Britain's surveillance agency GCHQ, with aid from the US National Security Agency, intercepted and stored the webcam images of millions of internet users not suspected of wrongdoing, secret documents reveal.
A new body has been appointed to administer Libor - the London Interbank Offered Rate. A subsidiary of the Intercontinental Exchange Group (ICE), a global network of exchanges and clearing houses, has been appointed to ensure Libor cannot be rigged by banks again.
Furious British politicians have demanded Prime Minister David Cameron explain why chemical export licences were granted to firms last January – 10 months after the Syrian uprising began. Britain allowed firms to sell chemicals to Syria capable of being used to make nerve gas, according a damning report that exposes U.S. lies and propaganda on Assad government.
Britain will supply intelligence to America for their planned strikes against Syria from a base in Cyprus.
Don't do it - that's the clear advice to British prime minister David Cameron this morning from national newspapers of every political hue in the face of his call to take military action against Syria.
A British parliamentarian says Israel has been giving out chemical arms to the anti-Syria militants.
Guardian editors destroyed computer hard drives containing copies of some of the secret files leaked by Edward Snowden. The decision was taken after a threat of legal action by the government that could have stopped reporting on the extent of American and British government surveillance revealed by the documents.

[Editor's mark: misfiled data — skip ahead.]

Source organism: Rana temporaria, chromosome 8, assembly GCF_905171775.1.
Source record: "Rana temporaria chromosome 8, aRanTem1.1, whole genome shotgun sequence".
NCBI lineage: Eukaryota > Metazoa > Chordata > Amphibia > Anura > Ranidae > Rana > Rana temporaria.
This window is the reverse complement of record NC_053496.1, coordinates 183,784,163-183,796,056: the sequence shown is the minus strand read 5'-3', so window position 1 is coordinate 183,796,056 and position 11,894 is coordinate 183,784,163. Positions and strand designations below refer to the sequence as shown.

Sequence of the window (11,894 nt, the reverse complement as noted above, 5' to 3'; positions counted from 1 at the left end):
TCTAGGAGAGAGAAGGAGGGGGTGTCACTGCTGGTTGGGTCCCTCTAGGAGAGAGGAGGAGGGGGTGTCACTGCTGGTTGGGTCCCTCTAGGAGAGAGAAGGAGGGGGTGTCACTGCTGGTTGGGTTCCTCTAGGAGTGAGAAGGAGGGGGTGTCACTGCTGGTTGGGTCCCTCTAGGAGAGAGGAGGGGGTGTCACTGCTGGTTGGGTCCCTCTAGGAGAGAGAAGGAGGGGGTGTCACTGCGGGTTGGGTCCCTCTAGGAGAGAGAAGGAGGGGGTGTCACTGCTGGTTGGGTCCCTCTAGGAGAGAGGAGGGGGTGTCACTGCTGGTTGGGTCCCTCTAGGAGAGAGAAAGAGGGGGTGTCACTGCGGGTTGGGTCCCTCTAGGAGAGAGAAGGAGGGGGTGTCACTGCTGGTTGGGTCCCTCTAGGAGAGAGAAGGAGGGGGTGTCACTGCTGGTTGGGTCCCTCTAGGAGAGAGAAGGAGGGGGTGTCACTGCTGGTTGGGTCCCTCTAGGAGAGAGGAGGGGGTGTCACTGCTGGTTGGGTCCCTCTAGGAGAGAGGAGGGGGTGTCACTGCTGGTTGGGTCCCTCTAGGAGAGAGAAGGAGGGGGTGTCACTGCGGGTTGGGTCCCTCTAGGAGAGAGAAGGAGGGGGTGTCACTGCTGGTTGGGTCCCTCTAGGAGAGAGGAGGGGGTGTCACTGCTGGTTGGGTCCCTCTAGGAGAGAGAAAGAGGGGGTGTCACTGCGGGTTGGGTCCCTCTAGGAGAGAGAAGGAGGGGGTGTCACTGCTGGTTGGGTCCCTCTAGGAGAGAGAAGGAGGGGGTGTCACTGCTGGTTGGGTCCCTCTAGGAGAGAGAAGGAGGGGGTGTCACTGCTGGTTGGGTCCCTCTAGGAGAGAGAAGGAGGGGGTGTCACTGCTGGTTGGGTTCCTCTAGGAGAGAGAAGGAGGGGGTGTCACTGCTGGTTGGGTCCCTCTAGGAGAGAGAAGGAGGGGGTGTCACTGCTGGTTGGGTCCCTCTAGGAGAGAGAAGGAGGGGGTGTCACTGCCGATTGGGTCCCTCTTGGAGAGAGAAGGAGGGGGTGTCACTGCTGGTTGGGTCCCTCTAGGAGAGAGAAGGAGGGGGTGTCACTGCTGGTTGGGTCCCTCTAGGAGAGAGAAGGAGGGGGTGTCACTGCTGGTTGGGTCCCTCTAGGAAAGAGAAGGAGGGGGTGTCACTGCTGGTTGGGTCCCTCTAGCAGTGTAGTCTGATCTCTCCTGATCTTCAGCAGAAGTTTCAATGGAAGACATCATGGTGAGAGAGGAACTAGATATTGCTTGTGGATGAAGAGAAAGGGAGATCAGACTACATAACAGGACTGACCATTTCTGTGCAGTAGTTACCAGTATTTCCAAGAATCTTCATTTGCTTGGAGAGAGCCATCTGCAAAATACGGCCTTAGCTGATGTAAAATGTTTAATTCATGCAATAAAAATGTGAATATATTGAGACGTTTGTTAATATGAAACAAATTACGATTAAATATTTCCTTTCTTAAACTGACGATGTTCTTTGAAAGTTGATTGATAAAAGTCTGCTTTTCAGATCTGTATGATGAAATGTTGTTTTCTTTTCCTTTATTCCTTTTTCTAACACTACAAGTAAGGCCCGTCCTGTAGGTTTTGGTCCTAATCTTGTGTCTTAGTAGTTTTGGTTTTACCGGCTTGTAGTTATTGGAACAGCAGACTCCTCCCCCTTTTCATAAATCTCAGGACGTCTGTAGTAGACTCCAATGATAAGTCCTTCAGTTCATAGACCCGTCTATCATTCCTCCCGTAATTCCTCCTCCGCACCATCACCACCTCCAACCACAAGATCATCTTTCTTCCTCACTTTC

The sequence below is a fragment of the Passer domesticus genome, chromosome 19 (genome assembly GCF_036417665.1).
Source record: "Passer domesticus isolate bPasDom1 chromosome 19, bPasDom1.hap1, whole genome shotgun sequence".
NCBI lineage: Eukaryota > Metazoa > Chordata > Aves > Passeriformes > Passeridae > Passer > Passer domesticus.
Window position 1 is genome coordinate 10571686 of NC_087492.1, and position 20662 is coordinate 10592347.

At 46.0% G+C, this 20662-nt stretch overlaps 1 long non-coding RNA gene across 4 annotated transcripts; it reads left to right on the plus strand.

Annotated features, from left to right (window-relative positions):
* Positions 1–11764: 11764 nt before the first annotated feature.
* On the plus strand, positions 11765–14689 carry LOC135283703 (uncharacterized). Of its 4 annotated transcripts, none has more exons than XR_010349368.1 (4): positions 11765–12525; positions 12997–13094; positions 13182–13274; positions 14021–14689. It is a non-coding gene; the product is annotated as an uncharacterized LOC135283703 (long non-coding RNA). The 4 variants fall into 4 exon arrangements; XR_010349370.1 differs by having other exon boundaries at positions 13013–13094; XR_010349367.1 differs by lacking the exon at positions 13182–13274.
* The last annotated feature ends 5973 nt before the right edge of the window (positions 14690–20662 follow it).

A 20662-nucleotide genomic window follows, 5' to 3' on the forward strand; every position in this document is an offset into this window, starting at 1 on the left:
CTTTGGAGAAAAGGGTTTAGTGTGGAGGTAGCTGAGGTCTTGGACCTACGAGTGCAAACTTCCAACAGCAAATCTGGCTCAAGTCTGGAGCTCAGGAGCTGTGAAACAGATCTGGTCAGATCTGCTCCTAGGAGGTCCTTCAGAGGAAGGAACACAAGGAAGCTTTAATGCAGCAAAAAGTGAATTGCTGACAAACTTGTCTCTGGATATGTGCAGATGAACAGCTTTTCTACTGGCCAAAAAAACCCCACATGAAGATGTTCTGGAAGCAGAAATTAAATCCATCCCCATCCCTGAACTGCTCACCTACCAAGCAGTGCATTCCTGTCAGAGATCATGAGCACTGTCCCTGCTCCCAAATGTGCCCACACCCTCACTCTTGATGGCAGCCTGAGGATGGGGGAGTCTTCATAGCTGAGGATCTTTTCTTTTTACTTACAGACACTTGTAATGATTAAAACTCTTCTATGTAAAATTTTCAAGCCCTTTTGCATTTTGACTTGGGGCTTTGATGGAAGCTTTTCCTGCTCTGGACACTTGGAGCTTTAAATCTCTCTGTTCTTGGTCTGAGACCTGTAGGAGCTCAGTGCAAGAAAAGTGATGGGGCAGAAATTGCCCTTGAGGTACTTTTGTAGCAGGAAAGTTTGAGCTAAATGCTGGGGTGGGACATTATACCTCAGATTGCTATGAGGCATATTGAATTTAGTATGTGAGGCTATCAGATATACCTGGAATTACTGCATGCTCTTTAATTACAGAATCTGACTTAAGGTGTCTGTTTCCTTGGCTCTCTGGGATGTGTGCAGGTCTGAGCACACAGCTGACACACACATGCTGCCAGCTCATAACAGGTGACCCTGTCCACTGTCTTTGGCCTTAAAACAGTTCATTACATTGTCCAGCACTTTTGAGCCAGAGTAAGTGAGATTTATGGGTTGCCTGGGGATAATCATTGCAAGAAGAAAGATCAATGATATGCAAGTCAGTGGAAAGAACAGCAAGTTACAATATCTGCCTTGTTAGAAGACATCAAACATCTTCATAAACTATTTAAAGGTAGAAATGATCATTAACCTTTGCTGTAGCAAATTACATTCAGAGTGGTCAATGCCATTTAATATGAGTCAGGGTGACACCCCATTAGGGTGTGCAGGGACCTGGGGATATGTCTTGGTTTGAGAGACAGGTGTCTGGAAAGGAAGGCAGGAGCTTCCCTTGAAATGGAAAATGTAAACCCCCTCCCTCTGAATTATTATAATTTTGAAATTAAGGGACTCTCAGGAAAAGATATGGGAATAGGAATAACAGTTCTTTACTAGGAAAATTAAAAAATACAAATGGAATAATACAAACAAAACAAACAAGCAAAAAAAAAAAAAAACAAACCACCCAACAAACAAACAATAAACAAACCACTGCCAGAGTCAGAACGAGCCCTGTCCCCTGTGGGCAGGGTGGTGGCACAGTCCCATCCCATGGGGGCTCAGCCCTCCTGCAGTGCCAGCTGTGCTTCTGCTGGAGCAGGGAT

David Miranda, Brazilian life partner of Glenn Greenwald, was detained and questioned under Terrorism Act, though he presents no threat to the UK government. Greenwald, a frequent The Santos Republic contributor, is the key journalist who has written a series of stories revealing the NSA's electronic surveillance programmes, detailed in thousands of files passed to him by whistleblower Edward Snowden.
Almost half a million pounds of British taxpayer-funded aid and equipment has fallen into the hands of al-Qaeda, the Department for International Development has admitted.
Diplomats in London have been given shock and awe, the financial kind: HSBC Holdings Plc (HSBA), Europe’s biggest bank, has told more than 40 different embassies, consulates, High Commissions and the Vatican that it will close their bank accounts and gave them 60 days to move their business somewhere else. Diplomats are thrown into chaos: They scramble to find a new place to put their money, but it gets worse. Other banks have been refusing to take them as customers.
The US government has paid at least £100m to the UK spy agency GCHQ over the last three years to secure access to and influence over Britain's intelligence gathering programmes.